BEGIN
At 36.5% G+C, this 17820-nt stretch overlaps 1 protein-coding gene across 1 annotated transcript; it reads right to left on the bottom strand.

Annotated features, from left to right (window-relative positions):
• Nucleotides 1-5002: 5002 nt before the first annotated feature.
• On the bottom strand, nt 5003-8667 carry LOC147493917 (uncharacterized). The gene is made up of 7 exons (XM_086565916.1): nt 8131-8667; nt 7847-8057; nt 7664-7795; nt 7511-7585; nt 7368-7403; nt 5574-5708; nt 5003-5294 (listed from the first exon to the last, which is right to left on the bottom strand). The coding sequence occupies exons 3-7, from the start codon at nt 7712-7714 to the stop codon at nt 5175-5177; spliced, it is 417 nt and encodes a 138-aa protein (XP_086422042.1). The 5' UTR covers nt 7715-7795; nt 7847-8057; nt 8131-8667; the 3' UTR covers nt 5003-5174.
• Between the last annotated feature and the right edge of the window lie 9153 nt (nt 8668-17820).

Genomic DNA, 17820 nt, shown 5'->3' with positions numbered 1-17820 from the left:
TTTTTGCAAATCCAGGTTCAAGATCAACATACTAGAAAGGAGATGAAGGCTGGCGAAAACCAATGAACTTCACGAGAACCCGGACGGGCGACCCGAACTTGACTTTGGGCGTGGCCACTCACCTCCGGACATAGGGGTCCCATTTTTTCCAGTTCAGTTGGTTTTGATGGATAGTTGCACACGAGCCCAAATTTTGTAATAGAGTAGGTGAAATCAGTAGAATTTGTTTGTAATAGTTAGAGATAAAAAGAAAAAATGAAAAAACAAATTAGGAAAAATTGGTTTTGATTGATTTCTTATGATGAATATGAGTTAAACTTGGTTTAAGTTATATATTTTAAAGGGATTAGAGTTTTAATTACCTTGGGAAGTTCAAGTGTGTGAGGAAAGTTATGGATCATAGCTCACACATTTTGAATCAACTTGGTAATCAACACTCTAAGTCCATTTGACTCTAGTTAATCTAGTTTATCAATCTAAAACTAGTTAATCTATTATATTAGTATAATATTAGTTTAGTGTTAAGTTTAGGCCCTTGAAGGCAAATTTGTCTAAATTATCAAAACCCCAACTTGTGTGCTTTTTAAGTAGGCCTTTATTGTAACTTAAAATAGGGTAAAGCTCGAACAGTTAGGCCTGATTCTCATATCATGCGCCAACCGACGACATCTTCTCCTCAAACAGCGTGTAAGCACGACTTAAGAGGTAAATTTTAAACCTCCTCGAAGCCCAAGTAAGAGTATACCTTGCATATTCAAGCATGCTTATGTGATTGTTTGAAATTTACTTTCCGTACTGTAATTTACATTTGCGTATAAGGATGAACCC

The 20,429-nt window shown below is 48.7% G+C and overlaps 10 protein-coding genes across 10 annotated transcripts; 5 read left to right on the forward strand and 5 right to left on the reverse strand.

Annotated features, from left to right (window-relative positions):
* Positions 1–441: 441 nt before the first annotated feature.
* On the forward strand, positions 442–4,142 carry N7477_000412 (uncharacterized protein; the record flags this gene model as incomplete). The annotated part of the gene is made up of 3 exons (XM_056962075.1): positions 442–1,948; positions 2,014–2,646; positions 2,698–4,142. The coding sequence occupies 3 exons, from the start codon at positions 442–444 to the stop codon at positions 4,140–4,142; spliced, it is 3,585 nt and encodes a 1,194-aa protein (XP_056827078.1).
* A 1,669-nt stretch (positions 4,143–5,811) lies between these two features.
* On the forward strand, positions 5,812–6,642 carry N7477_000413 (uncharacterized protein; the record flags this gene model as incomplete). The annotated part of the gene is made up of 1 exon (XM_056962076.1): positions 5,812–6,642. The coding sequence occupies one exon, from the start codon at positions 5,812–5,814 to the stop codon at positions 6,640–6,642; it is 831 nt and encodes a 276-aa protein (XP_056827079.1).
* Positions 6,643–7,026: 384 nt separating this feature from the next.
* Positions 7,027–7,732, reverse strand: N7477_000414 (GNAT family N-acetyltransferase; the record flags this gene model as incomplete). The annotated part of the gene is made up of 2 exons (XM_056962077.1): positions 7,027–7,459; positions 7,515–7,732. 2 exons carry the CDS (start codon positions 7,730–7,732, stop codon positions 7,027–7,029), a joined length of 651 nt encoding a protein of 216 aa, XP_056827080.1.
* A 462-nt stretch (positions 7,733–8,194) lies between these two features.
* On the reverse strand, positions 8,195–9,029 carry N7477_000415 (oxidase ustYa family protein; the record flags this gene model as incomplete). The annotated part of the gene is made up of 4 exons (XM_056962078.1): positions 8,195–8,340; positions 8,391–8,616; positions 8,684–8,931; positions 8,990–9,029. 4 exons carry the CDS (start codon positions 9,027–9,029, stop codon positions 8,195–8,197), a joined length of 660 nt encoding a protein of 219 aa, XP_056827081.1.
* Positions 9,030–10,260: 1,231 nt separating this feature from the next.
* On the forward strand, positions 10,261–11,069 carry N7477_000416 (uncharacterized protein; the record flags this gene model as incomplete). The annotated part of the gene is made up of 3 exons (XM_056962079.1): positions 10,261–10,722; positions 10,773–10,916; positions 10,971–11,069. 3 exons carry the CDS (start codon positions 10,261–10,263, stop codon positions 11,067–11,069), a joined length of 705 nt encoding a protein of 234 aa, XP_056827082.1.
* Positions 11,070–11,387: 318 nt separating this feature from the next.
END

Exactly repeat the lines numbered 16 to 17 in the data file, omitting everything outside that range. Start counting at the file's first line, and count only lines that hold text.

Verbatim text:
* A 462-nt stretch (positions 7,733–8,194) lies between these two features.
* On the reverse strand, positions 8,195–9,029 carry N7477_000415 (oxidase ustYa family protein; the record flags this gene model as incomplete). The annotated part of the gene is made up of 4 exons (XM_056962078.1): positions 8,195–8,340; positions 8,391–8,616; positions 8,684–8,931; positions 8,990–9,029. 4 exons carry the CDS (start codon positions 9,027–9,029, stop codon positions 8,195–8,197), a joined length of 660 nt encoding a protein of 219 aa, XP_056827081.1.